Monday, September 26, 2011

Pulling Out the Garden Before a Hard Frost - Updated

While I was driving over to Palmer-Fishhook Road this morning to pick up a water quality testing kit for a demonstration my wife will give late this week as a volunteer at Machetanz Elementary, I noticed frost on newly harvested alfalfa, in a field alongside the road.  Looking at the barometer when I got home, I realized we have about a 2/3 chance of a hard freeze tonight.

When I got home, it was rapidly warming into the 50s.  Strider was splayed out on the breakfast deck, soaking up the rays.  But I knew I had to pull everything in the garden but the carrots, peas and lettuce, all of which can stand cold down to about 25 to 28 F.  The potatoes had to get pulled because they are in the coldest part of the garden.

Update - Tuesday morning:  It got down to 26 degrees Monday night.  Glad I pulled them up.

Strider, happy in the sunshine:

Violas, pansies and Johnny-Jumpups.  They withstand frosts down into the mid-20s:

Stupice and Black Cherry tomatoes ripening.  They're in the greenhouse - safe for a few more weeks, unless it gets into the teens at night:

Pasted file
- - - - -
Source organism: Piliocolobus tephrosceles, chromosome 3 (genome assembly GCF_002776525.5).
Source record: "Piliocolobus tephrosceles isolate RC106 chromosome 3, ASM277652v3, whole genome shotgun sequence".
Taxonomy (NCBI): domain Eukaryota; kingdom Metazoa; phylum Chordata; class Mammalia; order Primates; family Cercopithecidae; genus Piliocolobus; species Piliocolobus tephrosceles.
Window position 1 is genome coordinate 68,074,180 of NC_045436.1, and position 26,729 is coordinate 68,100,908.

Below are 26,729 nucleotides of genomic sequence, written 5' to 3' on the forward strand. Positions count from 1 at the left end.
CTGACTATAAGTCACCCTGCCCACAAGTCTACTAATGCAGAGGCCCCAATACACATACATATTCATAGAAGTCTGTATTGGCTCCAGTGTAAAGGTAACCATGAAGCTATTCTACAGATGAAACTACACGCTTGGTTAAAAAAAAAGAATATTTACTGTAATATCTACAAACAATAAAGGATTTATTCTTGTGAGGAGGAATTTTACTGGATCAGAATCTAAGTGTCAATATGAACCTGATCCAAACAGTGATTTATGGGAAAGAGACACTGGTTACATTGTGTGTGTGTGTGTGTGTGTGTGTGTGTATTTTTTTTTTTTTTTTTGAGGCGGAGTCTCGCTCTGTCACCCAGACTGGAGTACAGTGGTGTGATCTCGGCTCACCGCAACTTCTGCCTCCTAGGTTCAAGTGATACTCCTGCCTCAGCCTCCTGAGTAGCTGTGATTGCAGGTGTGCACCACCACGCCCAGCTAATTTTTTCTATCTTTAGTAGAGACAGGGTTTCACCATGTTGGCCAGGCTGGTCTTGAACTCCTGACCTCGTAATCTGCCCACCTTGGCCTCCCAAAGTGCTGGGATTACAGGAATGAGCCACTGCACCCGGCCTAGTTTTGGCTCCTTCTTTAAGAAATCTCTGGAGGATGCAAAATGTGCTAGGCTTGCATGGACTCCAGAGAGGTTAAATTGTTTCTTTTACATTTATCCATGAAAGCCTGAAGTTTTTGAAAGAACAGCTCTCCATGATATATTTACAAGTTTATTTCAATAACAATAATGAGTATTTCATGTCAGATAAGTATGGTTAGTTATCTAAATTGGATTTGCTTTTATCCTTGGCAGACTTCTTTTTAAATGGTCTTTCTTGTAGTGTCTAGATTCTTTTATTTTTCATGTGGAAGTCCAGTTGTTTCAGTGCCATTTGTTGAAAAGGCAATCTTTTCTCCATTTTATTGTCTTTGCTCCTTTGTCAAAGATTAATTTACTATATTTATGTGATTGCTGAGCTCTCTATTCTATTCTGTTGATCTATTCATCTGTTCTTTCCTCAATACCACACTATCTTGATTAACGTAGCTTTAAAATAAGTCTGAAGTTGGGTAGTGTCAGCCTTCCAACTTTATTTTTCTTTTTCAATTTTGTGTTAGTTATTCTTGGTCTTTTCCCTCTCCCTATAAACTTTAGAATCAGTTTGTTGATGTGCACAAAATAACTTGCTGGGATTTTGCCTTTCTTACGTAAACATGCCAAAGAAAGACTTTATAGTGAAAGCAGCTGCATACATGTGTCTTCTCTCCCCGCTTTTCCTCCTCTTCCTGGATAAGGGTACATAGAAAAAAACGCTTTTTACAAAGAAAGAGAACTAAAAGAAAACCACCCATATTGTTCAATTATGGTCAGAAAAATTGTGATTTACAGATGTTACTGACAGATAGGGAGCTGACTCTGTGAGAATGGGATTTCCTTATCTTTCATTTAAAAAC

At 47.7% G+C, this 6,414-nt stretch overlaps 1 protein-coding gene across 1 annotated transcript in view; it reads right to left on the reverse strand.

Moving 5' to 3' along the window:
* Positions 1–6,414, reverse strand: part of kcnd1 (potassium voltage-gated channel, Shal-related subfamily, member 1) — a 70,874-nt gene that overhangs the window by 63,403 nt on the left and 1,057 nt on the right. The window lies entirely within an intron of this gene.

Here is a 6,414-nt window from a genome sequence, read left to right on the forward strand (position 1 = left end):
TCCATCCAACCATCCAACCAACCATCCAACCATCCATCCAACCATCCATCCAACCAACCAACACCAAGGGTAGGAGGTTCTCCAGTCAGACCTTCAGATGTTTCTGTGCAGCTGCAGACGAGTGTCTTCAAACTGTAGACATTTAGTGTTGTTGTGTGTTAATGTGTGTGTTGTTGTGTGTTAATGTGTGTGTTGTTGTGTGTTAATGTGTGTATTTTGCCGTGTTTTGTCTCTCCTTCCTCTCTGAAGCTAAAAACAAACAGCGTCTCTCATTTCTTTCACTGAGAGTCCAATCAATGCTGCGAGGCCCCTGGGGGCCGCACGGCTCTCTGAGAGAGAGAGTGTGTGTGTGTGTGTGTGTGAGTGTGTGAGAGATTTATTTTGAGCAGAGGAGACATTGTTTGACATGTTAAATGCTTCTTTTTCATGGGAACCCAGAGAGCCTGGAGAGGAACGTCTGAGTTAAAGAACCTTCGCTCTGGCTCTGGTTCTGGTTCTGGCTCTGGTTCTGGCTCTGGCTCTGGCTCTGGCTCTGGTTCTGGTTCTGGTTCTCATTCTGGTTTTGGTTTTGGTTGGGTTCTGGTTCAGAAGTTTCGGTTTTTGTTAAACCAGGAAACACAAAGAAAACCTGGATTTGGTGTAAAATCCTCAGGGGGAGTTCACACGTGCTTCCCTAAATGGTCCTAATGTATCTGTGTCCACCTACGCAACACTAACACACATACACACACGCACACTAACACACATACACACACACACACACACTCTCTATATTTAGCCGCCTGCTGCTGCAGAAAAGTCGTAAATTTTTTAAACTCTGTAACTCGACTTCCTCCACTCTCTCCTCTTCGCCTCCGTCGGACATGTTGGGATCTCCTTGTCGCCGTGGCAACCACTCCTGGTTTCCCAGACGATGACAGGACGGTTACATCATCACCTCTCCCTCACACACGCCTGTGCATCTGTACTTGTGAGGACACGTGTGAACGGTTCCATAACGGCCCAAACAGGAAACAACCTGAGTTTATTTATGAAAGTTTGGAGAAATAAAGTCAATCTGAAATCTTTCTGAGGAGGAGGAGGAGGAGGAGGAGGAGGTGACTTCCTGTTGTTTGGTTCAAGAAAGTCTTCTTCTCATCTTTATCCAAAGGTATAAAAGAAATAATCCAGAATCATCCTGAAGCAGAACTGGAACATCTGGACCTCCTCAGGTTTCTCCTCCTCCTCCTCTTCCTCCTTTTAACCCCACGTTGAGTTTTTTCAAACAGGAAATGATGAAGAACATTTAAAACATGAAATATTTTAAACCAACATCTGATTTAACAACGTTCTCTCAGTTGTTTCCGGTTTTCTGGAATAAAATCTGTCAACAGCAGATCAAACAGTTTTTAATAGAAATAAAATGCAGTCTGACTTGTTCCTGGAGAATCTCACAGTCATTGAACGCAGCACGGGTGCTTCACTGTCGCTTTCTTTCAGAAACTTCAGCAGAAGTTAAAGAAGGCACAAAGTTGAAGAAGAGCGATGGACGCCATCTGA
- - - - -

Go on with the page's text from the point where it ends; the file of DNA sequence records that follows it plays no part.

Black From Tula tomatoes, starting to ripen.  They are 80-day tomatoes, and are late, but tasty:

I brought the spearmint and rosemary into the greenhouse from the deck.  They are alongside arugula for seed, thyme and oregano, along with the last of the Suyo cucumbers:

A lone head of red lettuce, still standing in front of a pile of pulled green bean and bok choi stems:

 Four outsized zucchini, waiting to be added to the compost pile:

A wheelbarrow full of potatoes, beets, corn, cabbage, green beans, and a couple of nice, young, succulant zucchini:

About 1,000 or more carrots.  They'll stay in the ground for another week, unless it gets into the low 20s:

The remaining lettuce.  It is quite tender.  We may pull it Wednesday, if the weather remains like it is - clear, with no wind:

The snow peas are still producing handsomely - about 50 new ones per day:

A sweet pea flower at the end of a pea row:

Sugar snap peas are still producing fully:

A cabbage leaf/stalk and cornstalk debris pile, ready to be put into the big compost pile:

Dill - harvested and bundled, so the seed can dry out in the greenhouse and shop:

Cilantro seed, maturing and drying in the greenhouse:

1 comment:

Daisydem said...

Oh ... the end of the garden ... but it is still very lovely. And yes, don't you just love pansies and violas ... I plant them in the Fall and in our climate they live (and bloom depending on how cold the temperatures dip)all winter, looking really perky and beautiful in Spring and sometimes lasting until May!